Fast and furious is often used loosely these days but that description sat perfectly on Brett Schultz. He was big -- stood over six feet and weighed around 100 kgs â and hurled the cricket ball "either to get a batsman out or knock him down." A gentleman to the core off the field, Schultz admits he liked putting the fear of God into the batsmen.
Recurring injuries and a difficult action ensured that the left-arm tearaway played no more than nine Tests in a span of five years (from 1992 to 1997) and retired by the age of 28. During that short career he did enough to create, what he says, an "urban legend" about him. Now an insurer and a business partner, Schultz leads a contended life in Cape Town. DH caught up with him for a chat. Excerpts.
Do you think if you had played now, you could have prolonged your career?
The modern-day game, they are better conditioned than what we were and they have their workloads managed. I believe it's something like four days on and three days off. We got four days on and three days on and repeat. My injuries would have been managed better but I still don't think I would have lasted longer. If you look at my action, it was a very heavy action. I played for South Africa at a 100 kilograms once, which is very heavy for a fast bowler. I'm 125 now, but back in the day I was 100. My effectiveness was my action, a heavy catapult with a pie-jump! I would have had a longer career, if managed better, but my effectiveness was in the explosiveness of my action. It was flat out type of approach to the game. If you changed that I might have played longer but I wouldn't have been as effective.
You come across as a very gentle person off the field, did you try and cultivate that aggressive character when you went out on the field?
There are two different personalities. Very distinctive. They used to call it white line fever. I crossed the boundary ropes and then you couldn't talk to me. I was very focused, very passionate. Let's call it passionate about playing for my country, playing the game. My job was to either get you out or knock you out. You weren't going to stick around. And I wouldn't hold any words or aggression back to get you out. Fear came first and your wicket came second. There's a story about Eric Simons. Eastern vs Western Province. He played here and I played in PE (Port Elizabeth). I was still very young. At the lunch-break Eric was chatting with me and he pulled out his family album. He said 'there's my wife and my two children' I said "Gee what a wonderful family' and he said 'then why the hell are you trying to kill me out there?' That is the story of the two sides of Brett. I'm the first guy who will come up to have a beer with you after a conflict with you on the field.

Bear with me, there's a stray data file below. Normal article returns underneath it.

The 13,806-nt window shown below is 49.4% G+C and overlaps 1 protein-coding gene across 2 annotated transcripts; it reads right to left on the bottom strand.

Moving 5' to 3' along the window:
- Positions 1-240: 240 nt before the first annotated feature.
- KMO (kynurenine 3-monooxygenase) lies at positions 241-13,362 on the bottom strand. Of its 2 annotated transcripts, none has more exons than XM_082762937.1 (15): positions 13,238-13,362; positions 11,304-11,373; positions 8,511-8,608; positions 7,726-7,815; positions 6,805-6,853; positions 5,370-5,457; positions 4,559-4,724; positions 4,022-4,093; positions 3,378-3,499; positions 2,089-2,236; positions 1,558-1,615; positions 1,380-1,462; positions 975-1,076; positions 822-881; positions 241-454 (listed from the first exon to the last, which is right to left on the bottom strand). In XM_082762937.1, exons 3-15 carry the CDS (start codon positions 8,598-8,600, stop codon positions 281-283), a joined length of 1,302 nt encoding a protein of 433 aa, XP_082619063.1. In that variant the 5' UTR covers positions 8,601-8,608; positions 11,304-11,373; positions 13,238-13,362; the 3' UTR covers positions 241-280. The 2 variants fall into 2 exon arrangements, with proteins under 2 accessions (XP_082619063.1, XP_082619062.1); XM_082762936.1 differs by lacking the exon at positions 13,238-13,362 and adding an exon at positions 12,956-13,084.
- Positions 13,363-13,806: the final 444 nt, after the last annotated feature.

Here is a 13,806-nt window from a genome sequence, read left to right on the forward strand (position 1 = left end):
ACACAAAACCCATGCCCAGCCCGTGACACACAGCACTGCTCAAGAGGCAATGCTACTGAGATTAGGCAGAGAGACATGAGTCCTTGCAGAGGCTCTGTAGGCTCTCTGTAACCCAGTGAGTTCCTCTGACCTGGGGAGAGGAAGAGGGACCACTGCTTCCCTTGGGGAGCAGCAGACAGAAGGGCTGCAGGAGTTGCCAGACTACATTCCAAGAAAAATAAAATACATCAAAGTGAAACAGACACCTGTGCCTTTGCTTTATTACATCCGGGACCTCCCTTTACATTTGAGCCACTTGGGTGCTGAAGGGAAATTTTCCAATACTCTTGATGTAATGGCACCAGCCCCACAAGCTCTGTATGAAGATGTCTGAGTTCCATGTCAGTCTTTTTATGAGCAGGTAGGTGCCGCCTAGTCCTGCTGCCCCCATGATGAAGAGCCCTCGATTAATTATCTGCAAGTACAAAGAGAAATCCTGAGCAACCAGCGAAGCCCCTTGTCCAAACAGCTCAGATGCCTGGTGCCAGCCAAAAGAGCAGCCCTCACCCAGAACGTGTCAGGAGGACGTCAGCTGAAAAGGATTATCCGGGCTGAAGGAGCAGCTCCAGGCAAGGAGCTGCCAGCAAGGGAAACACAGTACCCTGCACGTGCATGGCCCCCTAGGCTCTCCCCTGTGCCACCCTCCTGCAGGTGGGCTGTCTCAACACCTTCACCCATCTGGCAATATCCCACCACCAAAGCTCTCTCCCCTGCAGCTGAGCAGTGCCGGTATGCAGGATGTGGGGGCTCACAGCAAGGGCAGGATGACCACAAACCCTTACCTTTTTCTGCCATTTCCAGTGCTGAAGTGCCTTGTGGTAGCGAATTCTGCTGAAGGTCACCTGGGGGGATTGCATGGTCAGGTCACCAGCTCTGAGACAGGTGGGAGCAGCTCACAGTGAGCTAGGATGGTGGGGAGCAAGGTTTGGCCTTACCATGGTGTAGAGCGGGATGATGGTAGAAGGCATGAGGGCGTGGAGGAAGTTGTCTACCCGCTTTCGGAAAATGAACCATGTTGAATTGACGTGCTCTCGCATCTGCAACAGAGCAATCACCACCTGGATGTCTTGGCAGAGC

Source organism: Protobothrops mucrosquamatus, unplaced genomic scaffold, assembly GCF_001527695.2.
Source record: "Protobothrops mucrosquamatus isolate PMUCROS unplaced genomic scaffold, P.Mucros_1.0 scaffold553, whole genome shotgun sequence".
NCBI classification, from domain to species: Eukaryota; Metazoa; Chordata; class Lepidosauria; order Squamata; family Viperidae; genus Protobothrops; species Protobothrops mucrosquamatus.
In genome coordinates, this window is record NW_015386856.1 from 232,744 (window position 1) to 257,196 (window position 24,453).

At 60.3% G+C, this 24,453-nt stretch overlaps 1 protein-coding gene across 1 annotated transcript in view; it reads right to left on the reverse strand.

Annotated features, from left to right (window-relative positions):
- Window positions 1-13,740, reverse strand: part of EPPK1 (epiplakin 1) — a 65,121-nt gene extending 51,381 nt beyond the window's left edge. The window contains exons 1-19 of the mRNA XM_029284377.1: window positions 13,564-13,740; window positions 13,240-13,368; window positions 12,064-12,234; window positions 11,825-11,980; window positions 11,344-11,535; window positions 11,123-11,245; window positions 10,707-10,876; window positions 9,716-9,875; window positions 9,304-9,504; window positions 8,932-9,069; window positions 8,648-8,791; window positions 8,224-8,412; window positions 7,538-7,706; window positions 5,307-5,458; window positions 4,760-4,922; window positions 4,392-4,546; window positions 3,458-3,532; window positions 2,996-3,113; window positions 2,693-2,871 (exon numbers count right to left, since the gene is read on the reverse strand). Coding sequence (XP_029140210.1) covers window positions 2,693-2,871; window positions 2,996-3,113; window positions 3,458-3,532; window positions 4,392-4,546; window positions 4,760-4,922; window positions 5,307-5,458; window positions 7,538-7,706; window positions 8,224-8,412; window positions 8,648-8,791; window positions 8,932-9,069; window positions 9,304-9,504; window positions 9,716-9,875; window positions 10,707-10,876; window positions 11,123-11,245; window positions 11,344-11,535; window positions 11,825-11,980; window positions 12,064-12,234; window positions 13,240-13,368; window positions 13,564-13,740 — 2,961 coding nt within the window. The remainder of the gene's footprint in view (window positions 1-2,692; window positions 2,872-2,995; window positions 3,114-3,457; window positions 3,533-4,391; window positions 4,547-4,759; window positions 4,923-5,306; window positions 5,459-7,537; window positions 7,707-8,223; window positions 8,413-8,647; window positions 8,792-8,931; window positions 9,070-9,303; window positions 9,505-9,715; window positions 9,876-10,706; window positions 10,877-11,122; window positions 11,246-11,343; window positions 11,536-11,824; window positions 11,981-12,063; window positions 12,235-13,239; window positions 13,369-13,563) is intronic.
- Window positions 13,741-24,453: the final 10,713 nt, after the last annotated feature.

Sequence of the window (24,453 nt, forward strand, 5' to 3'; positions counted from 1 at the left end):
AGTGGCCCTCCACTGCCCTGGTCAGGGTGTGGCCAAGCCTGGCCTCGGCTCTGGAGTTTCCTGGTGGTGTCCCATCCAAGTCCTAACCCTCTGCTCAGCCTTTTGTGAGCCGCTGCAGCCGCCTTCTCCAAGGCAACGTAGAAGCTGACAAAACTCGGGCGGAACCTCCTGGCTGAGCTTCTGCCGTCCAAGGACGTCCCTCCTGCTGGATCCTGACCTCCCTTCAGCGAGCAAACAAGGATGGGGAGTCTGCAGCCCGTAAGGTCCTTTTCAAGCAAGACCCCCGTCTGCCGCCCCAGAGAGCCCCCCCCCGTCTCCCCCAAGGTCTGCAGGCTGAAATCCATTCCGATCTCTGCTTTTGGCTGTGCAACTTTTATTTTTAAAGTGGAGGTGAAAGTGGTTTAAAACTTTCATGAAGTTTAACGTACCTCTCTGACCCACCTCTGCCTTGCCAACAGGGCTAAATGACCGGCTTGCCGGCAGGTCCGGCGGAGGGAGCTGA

Did you enjoy putting fear of God into batsmen?
It's a bit of exuberance of youth. It was about performance and it was about being out there and then the nickname -- the Bear. There was a whole big character that was built up around you and I think I played into it. Now that I can look back, they used to say put meat around the cage and let him out. And when you are that young, you become that. I did enjoy that. Looking back now, maybe I was a bit over the top but it worked. Today it won't work because you will be suspended if you do that.
Your career was short but impactfulâ¦
I started cricket late in life. I was a wicketkeeper till under-15 and I focused on Rugby because of my size. I was able to perform better in the more physical sports. Cricket was short and impactful for me. Unfortunately for me the injuries started early and I could not get myself fit enough to bowl. I had seven knee operations in all and one on my ankle. My action and my size got the better of my long-term prospects. But I loved every single second of playing for my country. It was short, impactful and part of my life, my cricket career, but it's not my whole life.
How do you look back at your career, any regrets?
I think it's very hard to say you don't have regrets. I wouldn't have played in the Test against England injured. I came back too early to play against Australia. I had wickets behind me. But the Sri Lanka (20 wickets in three Tests) one was the one where Kepler Wessels phoned me and said 'I've put my neck out for you, don't let me down.' From a regrets point of view, yes, I do have some, but I put it in its box. Because I know with my limited ability, I did what I could. What you saw was what you got. All out, flat out. With age, I would have done it differently, but the exuberance of youth is something you can't replace. The whole team would get lifted up when there was that sort of energy put into it. You look at Kohli and he creates the same kind of energy. Those are the things that makes the game so much fun to watch. You take that out and it becomes boring.
Injuries troubled even after retirement, your right hand almost had to be amputatedâ¦
I retired 1997, and about 14 years ago, I fell off a chair getting a suitcase out of a cupboard. I was travelling on a business trip. I shattered my elbow and unfortunately I picked up a super bug in the hospital. I got very infected and had 16 elbow operations. After the 10th one they said they were going to amputate my arm. I signed the piece of paper when I went under the knife, knowing that I could wake up with what I call my Nemo, my one flipper. Fortunately the doctor was able to save it. We then tried to fuse it, looked at replacements, and at the end of the day we took it out. About six years ago, about two years after my last operation, I went into rehab and am now fully functional. I faced this elbow with the same attitude as I did everything else, that you can overcome anything.
I'm proud of it, but it was tough. It was one of the hardest things I've had to deal with in my life. Dealing with cricket injuries is one thing. That's about not being able to play. This was about not having a limb on your body.